Hello, Glenn. I’m sure you mean well by this comment. I’ve not called for a boycott of the women’s march, I simply said I would not be speaking because I feel the leadership has not adequately distanced themselves from Farrakhan. Personally, I don’t feel hate should be tolerated.— Alyssa Milano (@Alyssa_Milano) November 15, 2018'
Mallory was interviewed on ABC’s The View, where she was badgered by Meghan McCain, right wing activist and daughter of the late Senator John McCain, as to why she would not condemn Farrakhan. Articulate and poised, Mallory clapped back at McCain, “I don’t agree with these statements. To be very clear, it’s not my language. It’s not the way that I speak. It is not how I organize. And I think it is very clear, over the 20 years of my own personal activism, my own personal track record, of who I am, I should never be judged through the lens of a man.” Ironically, McCain tried to hold Mallory accountable for the actions of Farrakhan while never having to answer for the horrendous track record of bigotry of her own father. Perhaps she should be called upon to condemn, posthumously, her father’s life-long opposition to civil rights, voting against the Martin Luther King, Jr. Federal holiday, opposing the funding of the MLK Holiday Commission and being a blood thirsty warmonger who supported the murder of thousands of civilians across the globe.
My sister @TamikaDMallory checks @MeghanMcCain on @TheView, who tries to hold her responsible for Farrakhan’s words.'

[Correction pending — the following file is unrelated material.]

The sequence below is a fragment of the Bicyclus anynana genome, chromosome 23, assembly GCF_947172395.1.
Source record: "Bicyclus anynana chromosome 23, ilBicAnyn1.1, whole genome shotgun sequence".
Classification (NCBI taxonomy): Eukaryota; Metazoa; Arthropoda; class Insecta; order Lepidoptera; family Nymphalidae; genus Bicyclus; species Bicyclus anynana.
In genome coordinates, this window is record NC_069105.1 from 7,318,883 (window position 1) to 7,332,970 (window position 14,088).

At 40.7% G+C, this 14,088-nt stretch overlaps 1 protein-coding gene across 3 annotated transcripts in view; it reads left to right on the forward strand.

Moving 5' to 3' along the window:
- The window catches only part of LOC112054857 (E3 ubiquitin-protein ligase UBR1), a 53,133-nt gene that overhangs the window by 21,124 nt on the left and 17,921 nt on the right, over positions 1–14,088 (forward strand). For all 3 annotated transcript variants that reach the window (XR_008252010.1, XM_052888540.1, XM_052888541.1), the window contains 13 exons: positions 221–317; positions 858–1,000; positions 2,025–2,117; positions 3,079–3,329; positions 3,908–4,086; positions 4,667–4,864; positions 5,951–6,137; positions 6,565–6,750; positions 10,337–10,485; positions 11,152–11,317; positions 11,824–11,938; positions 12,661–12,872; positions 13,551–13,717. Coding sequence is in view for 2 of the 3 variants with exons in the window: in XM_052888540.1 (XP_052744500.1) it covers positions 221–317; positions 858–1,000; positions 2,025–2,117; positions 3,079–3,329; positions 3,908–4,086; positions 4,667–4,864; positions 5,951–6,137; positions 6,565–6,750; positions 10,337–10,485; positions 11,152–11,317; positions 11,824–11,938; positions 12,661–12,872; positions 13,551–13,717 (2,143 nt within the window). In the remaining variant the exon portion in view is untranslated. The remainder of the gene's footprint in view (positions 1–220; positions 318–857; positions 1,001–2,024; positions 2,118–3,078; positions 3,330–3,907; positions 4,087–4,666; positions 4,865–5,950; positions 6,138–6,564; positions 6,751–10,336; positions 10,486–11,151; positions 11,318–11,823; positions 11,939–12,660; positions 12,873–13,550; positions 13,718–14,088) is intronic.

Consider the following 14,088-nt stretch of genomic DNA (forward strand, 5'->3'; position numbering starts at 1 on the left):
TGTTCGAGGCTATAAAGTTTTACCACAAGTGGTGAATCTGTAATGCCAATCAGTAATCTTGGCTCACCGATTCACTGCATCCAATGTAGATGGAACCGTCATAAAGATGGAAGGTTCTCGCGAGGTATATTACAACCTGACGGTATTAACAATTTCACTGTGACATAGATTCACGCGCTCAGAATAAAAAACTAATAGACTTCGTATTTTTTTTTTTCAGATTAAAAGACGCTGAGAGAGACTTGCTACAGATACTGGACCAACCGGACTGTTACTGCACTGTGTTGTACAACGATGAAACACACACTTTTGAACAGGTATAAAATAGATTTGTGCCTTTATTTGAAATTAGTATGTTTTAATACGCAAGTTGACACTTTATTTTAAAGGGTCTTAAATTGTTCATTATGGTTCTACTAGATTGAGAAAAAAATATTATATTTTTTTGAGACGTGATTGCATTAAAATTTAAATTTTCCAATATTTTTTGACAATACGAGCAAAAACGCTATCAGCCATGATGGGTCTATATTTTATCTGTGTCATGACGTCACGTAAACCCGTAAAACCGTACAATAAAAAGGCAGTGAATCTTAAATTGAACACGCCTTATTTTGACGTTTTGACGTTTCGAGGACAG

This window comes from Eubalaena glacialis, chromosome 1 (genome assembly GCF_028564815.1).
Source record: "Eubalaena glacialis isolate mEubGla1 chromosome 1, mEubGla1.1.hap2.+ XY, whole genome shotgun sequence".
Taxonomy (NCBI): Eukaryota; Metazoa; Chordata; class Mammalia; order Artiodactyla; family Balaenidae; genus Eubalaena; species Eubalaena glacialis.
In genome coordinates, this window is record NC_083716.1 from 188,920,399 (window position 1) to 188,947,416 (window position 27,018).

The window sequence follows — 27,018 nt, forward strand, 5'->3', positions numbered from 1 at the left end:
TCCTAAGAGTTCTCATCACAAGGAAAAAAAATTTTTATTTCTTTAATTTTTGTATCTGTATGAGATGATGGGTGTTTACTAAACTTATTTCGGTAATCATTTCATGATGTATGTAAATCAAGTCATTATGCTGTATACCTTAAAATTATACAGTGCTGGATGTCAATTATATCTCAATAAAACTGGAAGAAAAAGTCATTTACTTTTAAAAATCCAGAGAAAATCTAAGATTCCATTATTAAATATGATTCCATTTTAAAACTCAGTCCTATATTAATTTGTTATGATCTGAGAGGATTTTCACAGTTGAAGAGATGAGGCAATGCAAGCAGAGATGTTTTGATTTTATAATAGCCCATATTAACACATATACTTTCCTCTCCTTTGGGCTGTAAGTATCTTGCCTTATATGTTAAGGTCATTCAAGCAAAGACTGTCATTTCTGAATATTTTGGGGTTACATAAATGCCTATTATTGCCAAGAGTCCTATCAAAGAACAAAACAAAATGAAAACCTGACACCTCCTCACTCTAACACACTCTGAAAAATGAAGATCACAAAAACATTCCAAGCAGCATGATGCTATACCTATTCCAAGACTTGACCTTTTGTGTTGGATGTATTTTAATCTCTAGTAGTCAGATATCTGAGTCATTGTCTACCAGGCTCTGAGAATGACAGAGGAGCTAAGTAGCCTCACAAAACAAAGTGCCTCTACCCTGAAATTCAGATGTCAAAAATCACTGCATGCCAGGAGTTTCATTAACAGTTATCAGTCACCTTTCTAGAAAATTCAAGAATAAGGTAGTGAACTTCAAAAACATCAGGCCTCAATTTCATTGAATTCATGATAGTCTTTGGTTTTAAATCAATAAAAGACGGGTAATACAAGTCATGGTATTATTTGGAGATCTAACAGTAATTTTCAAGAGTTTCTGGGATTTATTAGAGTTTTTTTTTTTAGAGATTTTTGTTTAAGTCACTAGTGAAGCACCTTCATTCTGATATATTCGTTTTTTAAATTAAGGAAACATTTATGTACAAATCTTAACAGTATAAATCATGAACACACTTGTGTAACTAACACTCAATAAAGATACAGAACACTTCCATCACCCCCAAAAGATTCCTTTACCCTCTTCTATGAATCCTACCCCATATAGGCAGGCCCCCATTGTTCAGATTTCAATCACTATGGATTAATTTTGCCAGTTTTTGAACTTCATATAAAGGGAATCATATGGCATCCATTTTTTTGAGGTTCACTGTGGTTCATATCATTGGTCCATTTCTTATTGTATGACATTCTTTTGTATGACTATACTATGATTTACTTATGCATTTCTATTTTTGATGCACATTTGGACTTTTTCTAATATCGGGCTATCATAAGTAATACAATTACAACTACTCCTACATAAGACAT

Is Meghan responsible for her daddy, @SenJohnMcCain voting against #MLK holiday, being a warmonger, being an anti civil rights bigot?
pic.twitter.com/7TwFj5Jbpz— Bishop Talbert Swan (@TalbertSwan) January 15, 2019
Cognitive dissonance is when a right wing bigot like @MeghanMcCain, who was raised by an anti-black, anti-civil rights, anti-MLK, warmongering white supremacist like @SenJohnMcCain can go on national TV & accuse a lifelong Black civil rights activist, @TamikaDMallory, of bigotry.— Bishop Talbert Swan (@TalbertSwan) January 15, 2019'
Here’s the reality: America continuously makes demands on Black leaders to denounce and repudiate hate and bigotry to the satisfaction of white folks, who embrace those who practice it daily. When was the last time a white person was called upon to denounce Steve Bannon, the architect of the "alt-right" who became senior advisor of the President of the United States? Who was called upon to repudiate a notorious bigot named Jeff Sessions, whom even the late Corretta Scott King condemned? No, white folks didn’t repudiate him, U.S. Senators confirmed him as the Attorney General of the United States. Heck, white folks even elected the man who couldn’t bring himself to condemn David Duke, former Grand Wizard of the Ku Klux Klan, as President of the United States. It is this type of racist hypocrisy that created Minister Farrakhan in the first place. His respect in the Black community is directly tied to his lifelong fight against white supremacy. Denouncing him is an empty gesture to pacify people who maintain the status quo of systemic racism in America and who have their own questionable affiliations, including members of their own families. Furthermore, calling for the renunciation of Farrakhan is posturing that has absolutely nothing to do with combating injustice and is an unavailing demand rooted in false equivalence.